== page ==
Years ago, I loved listening to the song Faces Going Places by London singer songwriter Jose Vanders. Jose is now known as LAYLA, and recently wrote and recorded her EP “Yellow Circles”. You can have a listen to her song Oh My Love here and head to her Website or Facebook for more.
Tell us about how you first got into music and your journey so far.
Music has always been a huge part of my life; my parents love listening to music and encouraged me to start taking classical piano and violin lessons from a very young age. Later as a teenager, when I saw artists like Elton John, Joni Mitchell, Norah Jones and Vanessa Carlton using the piano as the foundation for their songs, I decided to join in. I performed my own songs at an open mic night in a local pub, and have been writing songs ever since. For me, they are so cathartic, and read like a diary of my life set to music. I have hundreds of songs that just catalogue my life so far, it’s so cool.
Where do you like to go for inspiration?
Literature has always been a huge inspiration for me. My forthcoming EP (out in April) is loosely influenced by Allen Ginsberg’s poems. My own anxieties are also a big one; I use music to explore my own self-doubt, I guess writing is some sort of a quest for enlightenment. That said, one of the songs was about a coffee mug. inspiration comes from everywhere…‘Yellow Circles’ is about my dog laying in a patch of sunlight.
Your style is described as alternative. What drew you to this genre?
I guess because I can’t really categorise it into anything else. I’m not pop, and I feel like I am so much more than a ‘singer/songwriter’. I am a musician at my core, and actually I don’t see myself as a singer, or indeed a conscious songwriter. I am someone that writes songs, and sings them. That sounds weird, but I don’t want to define myself by a genre. I think some music is just music.
What is your favourite song you have ever written and why?
Probably ‘New Year’. I love it because it rings so true for me. It’s about that seed of self-doubt that crops up every so often, particularly when you stop and analyse what you’re doing with your life. If ever I sit back and examine my situation, my rational brain shouts ‘what on earth are you doing! You mad woman.’ But ‘New Year’ is about defying that, and says that you can’t just cover over these holes of doubt, you can’t burrow down and hide. You have to face them, face your anxieties, get rid of them and be whoever you want to be.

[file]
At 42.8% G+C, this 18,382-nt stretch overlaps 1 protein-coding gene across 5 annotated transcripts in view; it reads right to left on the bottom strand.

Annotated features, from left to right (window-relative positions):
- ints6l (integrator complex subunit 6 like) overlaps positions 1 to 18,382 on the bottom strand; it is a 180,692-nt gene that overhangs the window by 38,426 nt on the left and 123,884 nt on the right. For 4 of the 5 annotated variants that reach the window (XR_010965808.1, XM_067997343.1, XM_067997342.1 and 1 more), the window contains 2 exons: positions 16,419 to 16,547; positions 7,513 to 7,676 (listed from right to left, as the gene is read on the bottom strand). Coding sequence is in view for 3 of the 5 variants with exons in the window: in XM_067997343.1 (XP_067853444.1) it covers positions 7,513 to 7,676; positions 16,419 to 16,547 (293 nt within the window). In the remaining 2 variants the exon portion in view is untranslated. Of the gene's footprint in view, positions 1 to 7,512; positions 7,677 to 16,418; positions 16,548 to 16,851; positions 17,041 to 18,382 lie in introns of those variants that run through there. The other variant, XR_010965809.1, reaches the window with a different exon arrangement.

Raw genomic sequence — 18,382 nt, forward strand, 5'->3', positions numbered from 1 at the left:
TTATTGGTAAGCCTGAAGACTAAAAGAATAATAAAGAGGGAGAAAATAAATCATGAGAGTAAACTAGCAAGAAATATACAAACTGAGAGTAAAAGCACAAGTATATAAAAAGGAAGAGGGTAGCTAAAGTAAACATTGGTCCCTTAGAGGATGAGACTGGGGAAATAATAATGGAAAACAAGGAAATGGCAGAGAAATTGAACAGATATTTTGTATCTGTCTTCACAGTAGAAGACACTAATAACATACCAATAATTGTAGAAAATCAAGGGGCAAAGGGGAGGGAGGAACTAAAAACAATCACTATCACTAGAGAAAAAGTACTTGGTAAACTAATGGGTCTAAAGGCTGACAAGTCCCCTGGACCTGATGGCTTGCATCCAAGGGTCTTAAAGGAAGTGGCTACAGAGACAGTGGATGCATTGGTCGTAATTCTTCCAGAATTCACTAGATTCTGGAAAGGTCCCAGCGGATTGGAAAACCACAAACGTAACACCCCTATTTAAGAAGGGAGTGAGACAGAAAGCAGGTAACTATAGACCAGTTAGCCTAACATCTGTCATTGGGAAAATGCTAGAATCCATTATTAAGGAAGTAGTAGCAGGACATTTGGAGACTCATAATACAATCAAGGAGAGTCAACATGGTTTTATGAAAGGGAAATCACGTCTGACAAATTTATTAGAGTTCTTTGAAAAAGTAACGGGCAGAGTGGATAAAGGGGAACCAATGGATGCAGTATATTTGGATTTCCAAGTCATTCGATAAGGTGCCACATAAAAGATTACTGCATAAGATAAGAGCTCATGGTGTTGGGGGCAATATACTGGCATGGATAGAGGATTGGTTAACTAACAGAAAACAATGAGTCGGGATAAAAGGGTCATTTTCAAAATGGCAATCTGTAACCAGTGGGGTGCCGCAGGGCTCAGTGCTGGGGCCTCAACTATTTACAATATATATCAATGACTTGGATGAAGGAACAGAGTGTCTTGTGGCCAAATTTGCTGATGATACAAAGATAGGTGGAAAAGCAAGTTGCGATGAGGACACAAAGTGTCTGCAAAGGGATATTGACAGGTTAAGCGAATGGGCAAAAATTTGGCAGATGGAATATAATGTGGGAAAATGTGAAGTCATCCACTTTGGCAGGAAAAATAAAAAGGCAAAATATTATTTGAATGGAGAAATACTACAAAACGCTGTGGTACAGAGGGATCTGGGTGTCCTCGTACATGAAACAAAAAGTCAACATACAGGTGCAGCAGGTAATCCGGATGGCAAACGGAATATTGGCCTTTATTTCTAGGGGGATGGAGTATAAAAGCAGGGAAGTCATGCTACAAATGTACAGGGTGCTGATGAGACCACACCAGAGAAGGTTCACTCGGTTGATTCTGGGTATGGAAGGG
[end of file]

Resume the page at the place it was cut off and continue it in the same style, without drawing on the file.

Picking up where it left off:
It must be an emotional experience sharing your personal songs with an audience. Tell us about how this feels.
Painful, horrible and the most wonderfully exhilarating feeling in the world; it’s inexplicable. It’s like baring your soul to someone. My Dad was listening to ‘The Only One’ the other day, and said, ‘God, I hope you never actually felt like that.’ You write into songs what you can’t say out loud.
How did it feel having one of your songs featured on Made in Chelsea?
Brilliant! I love that show, it’s my guilty pleasure, so to hear one of my songs on it was just hilarious.
Tell us about your new EP, “Yellow Circles”.
The Yellow Circles EP was written and recorded in a glorified shed at the bottom of my garden called The Burrow, and featured a bunch of super talented friends playing on it. I also shot the videos in my living room. I love creating things from my house…
What advice would you give to aspiring singer/songwriters?
Write your own songs. All the time. For me, writing a bad song is better than singing someone else’s song brilliantly, because that is what makes you get better at your craft. Work hard. Practice. Slowly invest in a simple recording set up and learn how to record your own demos. Work with other musicians. Write songs with other people. And know that you have to be in it for the right reasons. If you want money and fame then you’re going to be pretty miserable for a few years whilst you get good.